Hurricane Dorian could present a significant threat to South and Central Florida as it continues to gain strength and inches closer to the Atlantic coastline.
As of 11 a.m. ET, the storm, currently a Category 2 storm, had sustained winds of 110 mph, according to the National Hurricane Center—just 1 mph shy of a “major” hurricane classification. The eye of the storm is now expected to hit the Florida coast around 2 a.m. Tuesday morning, but tropical storm and hurricane force winds will be felt well before that. Experts say it could be a Category 4 storm, with winds exceeding 130 mph at landfall.
Dorian’s first target, though, is likely the Bahamas. A hurricane watch/warning has been issued for the northwestern Bahamas. The NHC is warning people in both that area and coastal sections of the Southeastern United States to expect 6 to 12 inches of rain, with isolated areas getting up to 18 inches.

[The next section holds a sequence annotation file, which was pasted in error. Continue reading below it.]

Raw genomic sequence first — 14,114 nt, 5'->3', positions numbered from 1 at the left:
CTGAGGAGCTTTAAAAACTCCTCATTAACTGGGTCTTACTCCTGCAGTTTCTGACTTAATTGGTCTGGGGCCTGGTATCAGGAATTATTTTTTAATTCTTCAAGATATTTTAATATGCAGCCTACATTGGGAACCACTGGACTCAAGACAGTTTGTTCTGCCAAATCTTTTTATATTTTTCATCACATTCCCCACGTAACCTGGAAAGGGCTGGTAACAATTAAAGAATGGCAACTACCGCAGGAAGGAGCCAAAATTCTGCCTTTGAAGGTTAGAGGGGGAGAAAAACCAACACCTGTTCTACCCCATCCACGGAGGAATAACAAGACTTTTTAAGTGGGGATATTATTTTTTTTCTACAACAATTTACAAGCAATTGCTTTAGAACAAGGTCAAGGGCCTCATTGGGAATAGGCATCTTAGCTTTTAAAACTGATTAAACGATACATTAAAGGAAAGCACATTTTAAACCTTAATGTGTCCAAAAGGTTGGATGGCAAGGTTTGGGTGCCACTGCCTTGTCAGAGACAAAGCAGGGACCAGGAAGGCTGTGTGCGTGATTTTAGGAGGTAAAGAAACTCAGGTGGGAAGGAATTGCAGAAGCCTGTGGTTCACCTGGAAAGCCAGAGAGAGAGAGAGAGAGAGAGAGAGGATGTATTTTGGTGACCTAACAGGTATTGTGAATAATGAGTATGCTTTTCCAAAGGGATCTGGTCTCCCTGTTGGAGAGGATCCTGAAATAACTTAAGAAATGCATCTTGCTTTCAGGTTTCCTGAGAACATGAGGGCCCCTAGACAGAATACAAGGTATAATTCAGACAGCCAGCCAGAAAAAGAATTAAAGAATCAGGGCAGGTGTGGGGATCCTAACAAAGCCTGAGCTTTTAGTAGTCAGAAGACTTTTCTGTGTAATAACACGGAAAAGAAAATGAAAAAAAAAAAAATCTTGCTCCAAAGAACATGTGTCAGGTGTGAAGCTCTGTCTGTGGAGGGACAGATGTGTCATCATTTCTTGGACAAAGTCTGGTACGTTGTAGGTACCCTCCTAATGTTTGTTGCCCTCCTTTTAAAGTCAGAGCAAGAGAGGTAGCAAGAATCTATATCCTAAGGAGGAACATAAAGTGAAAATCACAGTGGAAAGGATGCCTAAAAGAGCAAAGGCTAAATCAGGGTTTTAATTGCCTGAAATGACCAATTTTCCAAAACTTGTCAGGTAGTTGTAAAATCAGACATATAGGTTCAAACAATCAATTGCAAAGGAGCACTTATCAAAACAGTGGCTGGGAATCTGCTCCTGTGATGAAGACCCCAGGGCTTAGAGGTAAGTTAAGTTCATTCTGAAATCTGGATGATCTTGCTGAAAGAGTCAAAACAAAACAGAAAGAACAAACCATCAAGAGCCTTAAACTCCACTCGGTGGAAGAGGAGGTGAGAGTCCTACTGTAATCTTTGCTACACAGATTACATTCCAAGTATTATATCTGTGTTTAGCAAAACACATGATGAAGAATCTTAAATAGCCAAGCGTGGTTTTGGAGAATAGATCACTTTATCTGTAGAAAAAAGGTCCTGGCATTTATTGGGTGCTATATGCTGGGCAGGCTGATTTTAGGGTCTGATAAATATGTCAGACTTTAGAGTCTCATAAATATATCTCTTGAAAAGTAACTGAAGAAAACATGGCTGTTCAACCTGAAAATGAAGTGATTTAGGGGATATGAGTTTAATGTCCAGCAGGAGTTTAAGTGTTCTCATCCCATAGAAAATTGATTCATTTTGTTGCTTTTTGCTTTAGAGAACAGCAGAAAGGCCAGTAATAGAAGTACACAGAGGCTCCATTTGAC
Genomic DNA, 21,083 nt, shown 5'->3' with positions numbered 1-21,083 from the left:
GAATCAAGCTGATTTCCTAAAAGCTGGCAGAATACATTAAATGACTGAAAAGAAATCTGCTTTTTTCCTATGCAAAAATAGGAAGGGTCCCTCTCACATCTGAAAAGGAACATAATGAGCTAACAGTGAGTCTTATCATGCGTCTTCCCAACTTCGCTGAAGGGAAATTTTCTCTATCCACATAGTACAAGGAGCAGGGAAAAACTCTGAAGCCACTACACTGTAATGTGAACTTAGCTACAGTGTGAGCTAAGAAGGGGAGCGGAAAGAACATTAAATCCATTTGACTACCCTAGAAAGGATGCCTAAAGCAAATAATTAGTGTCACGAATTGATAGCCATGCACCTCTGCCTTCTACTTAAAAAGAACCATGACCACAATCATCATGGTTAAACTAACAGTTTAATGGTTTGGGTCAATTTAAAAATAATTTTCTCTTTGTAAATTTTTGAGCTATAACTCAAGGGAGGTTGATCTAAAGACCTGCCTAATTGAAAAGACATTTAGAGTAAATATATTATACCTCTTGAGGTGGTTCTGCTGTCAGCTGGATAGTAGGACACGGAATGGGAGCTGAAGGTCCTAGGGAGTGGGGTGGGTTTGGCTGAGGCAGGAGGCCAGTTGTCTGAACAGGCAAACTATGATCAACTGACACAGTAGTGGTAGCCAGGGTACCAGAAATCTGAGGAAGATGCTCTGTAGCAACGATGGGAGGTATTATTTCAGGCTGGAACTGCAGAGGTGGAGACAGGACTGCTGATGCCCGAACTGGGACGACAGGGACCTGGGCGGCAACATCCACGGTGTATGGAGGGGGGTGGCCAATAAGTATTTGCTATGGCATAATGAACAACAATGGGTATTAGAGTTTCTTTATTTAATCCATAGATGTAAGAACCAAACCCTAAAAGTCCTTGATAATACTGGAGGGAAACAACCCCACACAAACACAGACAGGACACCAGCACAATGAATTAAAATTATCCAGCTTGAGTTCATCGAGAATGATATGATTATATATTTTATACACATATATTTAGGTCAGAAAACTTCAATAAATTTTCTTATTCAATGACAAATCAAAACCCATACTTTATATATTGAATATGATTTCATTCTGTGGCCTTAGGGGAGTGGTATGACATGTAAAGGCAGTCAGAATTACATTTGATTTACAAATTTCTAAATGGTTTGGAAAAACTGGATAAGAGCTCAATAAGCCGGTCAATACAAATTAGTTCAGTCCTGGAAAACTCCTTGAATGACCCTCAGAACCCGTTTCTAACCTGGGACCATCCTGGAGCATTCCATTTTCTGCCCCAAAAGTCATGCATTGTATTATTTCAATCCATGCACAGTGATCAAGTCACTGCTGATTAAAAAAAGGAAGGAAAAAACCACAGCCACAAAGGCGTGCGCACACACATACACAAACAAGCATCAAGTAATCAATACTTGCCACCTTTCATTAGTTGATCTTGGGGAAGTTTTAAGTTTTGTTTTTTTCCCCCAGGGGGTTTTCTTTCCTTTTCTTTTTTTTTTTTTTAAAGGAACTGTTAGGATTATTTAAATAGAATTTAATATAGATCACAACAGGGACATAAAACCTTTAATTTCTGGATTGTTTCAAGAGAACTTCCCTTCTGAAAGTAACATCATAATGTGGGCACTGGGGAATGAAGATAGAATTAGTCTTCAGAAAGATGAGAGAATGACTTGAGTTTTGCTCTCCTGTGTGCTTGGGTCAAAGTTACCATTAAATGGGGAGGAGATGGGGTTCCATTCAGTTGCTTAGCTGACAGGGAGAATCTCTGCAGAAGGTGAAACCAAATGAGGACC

“Dorian poses a significant threat to Florida and the northwestern Bahamas,” the NHC said in its most recent update.
Florida has not yet issued any evacuation orders to citizens along the coast, but 26 counties remain under a state of emergency. Gov. Ron DeSantis said local officials will decide Friday about whether to order voluntary or mandatory evacuations.
While the cone of uncertainty still puts parts of southeast Georgia in the possible path of the storm, most models now have it moving squarely toward Florida. The most recent path puts the storm onshore in the West Palm Beach area. (That would put Donald Trump’s Mar-a-Lago resort, the so-called “Winter White House,” in the path of the storm.) Hurricane-force winds, though, currently extend up to 25 miles outward from the storm’s center.
Once it hits Florida, Dorian is expected to move northward, retaining hurricane strength for at least 24 hours.